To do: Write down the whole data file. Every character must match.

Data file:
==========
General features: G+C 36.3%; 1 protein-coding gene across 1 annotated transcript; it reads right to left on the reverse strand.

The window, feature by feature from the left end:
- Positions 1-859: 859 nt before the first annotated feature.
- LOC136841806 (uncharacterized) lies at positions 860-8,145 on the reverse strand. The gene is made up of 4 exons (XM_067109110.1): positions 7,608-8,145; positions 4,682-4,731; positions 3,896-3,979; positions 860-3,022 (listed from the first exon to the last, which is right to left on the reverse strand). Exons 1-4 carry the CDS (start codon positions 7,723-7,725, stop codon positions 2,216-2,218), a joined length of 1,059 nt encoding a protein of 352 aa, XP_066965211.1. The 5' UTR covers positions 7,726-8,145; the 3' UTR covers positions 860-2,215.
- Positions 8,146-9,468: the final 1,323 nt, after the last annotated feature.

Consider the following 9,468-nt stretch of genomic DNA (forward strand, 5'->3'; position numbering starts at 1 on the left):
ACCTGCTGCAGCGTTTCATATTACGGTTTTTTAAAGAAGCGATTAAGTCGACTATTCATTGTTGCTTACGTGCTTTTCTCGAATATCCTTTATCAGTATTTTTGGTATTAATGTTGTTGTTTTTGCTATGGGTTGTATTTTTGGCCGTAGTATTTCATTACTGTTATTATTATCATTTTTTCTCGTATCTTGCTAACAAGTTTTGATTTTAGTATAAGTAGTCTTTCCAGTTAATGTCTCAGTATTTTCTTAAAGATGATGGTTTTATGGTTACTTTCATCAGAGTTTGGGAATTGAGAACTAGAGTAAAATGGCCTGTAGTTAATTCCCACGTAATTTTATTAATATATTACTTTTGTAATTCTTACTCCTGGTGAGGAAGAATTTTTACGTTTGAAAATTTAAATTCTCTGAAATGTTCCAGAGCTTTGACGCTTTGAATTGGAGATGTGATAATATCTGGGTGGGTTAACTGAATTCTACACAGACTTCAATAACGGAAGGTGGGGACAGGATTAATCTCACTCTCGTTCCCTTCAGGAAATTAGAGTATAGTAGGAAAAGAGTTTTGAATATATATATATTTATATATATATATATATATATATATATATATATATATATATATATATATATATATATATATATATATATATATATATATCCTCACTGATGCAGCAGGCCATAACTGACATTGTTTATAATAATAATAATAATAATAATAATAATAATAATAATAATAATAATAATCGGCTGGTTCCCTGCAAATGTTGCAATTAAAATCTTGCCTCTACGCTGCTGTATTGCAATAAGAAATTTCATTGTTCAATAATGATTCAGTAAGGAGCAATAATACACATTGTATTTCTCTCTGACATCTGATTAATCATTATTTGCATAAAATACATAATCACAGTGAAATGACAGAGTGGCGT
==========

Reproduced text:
General features: G+C 36.3%; 1 protein-coding gene across 1 annotated transcript; it reads right to left on the reverse strand.

The window, feature by feature from the left end:
- Positions 1-859: 859 nt before the first annotated feature.
- LOC136841806 (uncharacterized) lies at positions 860-8,145 on the reverse strand. The gene is made up of 4 exons (XM_067109110.1): positions 7,608-8,145; positions 4,682-4,731; positions 3,896-3,979; positions 860-3,022 (listed from the first exon to the last, which is right to left on the reverse strand). Exons 1-4 carry the CDS (start codon positions 7,723-7,725, stop codon positions 2,216-2,218), a joined length of 1,059 nt encoding a protein of 352 aa, XP_066965211.1. The 5' UTR covers positions 7,726-8,145; the 3' UTR covers positions 860-2,215.
- Positions 8,146-9,468: the final 1,323 nt, after the last annotated feature.

Consider the following 9,468-nt stretch of genomic DNA (forward strand, 5'->3'; position numbering starts at 1 on the left):
ACCTGCTGCAGCGTTTCATATTACGGTTTTTTAAAGAAGCGATTAAGTCGACTATTCATTGTTGCTTACGTGCTTTTCTCGAATATCCTTTATCAGTATTTTTGGTATTAATGTTGTTGTTTTTGCTATGGGTTGTATTTTTGGCCGTAGTATTTCATTACTGTTATTATTATCATTTTTTCTCGTATCTTGCTAACAAGTTTTGATTTTAGTATAAGTAGTCTTTCCAGTTAATGTCTCAGTATTTTCTTAAAGATGATGGTTTTATGGTTACTTTCATCAGAGTTTGGGAATTGAGAACTAGAGTAAAATGGCCTGTAGTTAATTCCCACGTAATTTTATTAATATATTACTTTTGTAATTCTTACTCCTGGTGAGGAAGAATTTTTACGTTTGAAAATTTAAATTCTCTGAAATGTTCCAGAGCTTTGACGCTTTGAATTGGAGATGTGATAATATCTGGGTGGGTTAACTGAATTCTACACAGACTTCAATAACGGAAGGTGGGGACAGGATTAATCTCACTCTCGTTCCCTTCAGGAAATTAGAGTATAGTAGGAAAAGAGTTTTGAATATATATATATTTATATATATATATATATATATATATATATATATATATATATATATATATATATATATATATATATATATATATATATATCCTCACTGATGCAGCAGGCCATAACTGACATTGTTTATAATAATAATAATAATAATAATAATAATAATAATAATAATAATAATAATCGGCTGGTTCCCTGCAAATGTTGCAATTAAAATCTTGCCTCTACGCTGCTGTATTGCAATAAGAAATTTCATTGTTCAATAATGATTCAGTAAGGAGCAATAATACACATTGTATTTCTCTCTGACATCTGATTAATCATTATTTGCATAAAATACATAATCACAGTGAAATGACAGAGTGGCGT